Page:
Infant Josue sits in his high chair being fed by his parents after undergoing treatment for ROP

Little Josue defies the odds and now has hope in sight!

Little Josue was born prematurely at just 26 weeks which put him at risk of a sight-stealing eye condition that is the leading cause of childhood blindness worldwide.

With retinopathy of prematurity (ROP) it’s crucial that care is delivered within days of birth to prevent a lifetime of vision loss. With your support, we’re working with partners in Peru to provide urgent sight-saving care – and hope for babies and their families.

Josue’s mom, Rosa, had a traumatic pregnancy and birth during the COVID-19 pandemic. Describing it as a “nightmare experience”, Josue’s doctors and her family wondered if the tiny premature baby would pull through.

The little boy, described as a “warrior” and “survivor” by his mom, spent three months fighting for his life in an incubator at our partner Trujillo Regional Hospital, with his parents unable to see him in his earliest days. But we’re pleased to report, thanks to advances in neonatal care, that Josue pulled through.

Baby Josue is held by his parents outside their home in Peru

Josue has a future of healthy sight.

While this young boy faces other life-changing challenges caused by his premature birth, Josue will be able to grow up seeing his parents, sisters, and the world around him.

Premature babies are at risk of going blind from the oxygen treatment they often need to save their lives. His mom says: “They told me that he was going to be blind because of the time with medicinal oxygen, because a lot of time with artificial oxygen, there was the possibility of staying blind but that is what they told me, and he was born with retinopathy in second degree.”

After careful monitoring, regular check-ups and treatment, Josue was discharged in June this year with healthy sight.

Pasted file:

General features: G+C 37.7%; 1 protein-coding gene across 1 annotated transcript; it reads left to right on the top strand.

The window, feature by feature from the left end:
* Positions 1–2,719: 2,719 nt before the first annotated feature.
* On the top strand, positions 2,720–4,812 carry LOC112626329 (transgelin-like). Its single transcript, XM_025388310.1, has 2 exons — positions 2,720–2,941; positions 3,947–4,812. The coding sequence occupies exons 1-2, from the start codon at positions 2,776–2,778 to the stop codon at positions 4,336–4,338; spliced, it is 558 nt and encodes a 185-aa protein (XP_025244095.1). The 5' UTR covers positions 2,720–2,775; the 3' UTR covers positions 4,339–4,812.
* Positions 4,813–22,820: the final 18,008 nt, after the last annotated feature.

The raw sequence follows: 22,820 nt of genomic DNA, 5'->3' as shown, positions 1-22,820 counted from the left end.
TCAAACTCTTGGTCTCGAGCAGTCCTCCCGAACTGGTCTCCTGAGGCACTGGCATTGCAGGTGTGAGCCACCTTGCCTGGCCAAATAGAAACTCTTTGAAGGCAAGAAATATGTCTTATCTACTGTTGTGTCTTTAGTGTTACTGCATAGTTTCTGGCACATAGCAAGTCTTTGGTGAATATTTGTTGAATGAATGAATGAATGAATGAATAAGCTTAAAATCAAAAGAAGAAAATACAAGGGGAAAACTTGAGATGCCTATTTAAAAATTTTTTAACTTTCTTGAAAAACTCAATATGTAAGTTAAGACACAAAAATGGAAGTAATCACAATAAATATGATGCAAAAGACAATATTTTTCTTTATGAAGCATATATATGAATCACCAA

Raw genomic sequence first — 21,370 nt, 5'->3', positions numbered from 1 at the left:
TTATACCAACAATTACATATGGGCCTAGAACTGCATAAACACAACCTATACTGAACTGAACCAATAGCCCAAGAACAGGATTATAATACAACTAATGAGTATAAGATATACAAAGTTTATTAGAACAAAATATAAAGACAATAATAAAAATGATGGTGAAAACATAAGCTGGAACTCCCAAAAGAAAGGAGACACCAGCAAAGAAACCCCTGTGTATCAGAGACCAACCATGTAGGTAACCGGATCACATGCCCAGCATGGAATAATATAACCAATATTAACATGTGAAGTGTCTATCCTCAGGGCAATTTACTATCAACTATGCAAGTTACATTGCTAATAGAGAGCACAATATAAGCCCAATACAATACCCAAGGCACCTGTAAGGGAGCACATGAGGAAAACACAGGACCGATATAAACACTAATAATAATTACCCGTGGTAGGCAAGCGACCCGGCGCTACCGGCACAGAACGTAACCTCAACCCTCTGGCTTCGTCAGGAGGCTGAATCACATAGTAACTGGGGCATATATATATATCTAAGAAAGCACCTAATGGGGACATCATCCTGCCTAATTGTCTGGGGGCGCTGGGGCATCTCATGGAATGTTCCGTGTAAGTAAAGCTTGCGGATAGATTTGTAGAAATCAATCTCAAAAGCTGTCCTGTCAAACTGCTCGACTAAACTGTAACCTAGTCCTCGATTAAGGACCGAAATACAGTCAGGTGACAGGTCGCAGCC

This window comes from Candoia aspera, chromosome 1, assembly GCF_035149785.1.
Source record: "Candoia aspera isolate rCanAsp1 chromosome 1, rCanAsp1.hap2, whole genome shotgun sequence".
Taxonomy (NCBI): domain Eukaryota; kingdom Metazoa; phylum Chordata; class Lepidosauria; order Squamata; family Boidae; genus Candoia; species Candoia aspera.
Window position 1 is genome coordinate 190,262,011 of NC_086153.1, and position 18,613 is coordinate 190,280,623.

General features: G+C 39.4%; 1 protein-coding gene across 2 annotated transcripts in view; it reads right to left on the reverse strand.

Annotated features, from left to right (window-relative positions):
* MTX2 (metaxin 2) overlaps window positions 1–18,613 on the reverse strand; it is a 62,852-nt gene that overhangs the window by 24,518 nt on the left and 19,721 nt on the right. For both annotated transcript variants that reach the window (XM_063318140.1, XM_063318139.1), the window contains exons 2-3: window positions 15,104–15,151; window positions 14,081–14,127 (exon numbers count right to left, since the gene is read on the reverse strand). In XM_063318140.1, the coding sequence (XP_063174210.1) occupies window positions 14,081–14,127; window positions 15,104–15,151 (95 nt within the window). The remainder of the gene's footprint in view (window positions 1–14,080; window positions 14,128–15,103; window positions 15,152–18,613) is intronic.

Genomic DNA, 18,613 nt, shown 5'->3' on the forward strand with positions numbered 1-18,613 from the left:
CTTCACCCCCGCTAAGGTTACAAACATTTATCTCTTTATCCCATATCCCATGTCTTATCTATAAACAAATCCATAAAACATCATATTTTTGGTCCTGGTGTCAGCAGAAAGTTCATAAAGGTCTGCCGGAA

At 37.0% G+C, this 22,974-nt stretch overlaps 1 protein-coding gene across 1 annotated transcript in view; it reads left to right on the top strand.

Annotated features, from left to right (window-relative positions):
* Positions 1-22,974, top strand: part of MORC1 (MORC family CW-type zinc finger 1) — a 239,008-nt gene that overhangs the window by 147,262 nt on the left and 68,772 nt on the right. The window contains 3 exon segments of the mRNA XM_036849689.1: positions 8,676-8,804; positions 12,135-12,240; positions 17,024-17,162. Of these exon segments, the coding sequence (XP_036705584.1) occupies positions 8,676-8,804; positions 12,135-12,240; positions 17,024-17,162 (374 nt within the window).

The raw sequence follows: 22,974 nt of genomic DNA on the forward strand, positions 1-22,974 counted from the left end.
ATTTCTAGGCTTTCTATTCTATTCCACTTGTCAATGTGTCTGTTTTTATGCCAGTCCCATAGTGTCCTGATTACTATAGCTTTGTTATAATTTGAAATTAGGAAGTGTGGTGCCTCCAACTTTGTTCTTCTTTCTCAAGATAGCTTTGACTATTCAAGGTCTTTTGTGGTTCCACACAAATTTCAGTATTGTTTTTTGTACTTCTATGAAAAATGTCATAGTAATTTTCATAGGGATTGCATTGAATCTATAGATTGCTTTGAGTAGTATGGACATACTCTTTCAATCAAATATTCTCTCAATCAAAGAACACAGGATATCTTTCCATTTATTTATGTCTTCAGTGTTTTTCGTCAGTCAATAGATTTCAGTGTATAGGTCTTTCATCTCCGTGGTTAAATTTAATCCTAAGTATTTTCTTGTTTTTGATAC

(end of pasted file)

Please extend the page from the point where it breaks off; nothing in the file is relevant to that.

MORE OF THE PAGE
You Can Give Premature Babies a Lifetime of Healthy Sight

ROP is particularly prevalent in Latin America and Southeast Asia – but few hospitals there have the training and resources needed to deliver the highly time-sensitive care. That’s why our efforts in these regions have focused heavily on training pediatric doctors and nurses to screen and treat newborns.

When a child is born prematurely, the blood vessels at the back of their eyes sometimes grow abnormally, permanently damaging the retina and causing vision loss or blindness.

Baby Josue is fed by his mom after undergoing treatment for retinopathy of prematurity

Thanks to our supporters, Josue was able to receive sight-saving care.

But there is good news. With the right awareness, knowledge and equipment, ROP is entirely preventable. It can cost less than $5 to examine a premature infant for ROP – and less than $250 to provide sight-saving treatment to a newborn in need.

That’s why a limited-time matching gift opportunity – made possible by long-time supporter, Mrs. Leslys Vedder – is so impactful. Make your gift by 8/31 to help provide premature babies with the vision care they need.

Make a donation today and x2 your impact

Premature babies like Josue need you now more than ever!

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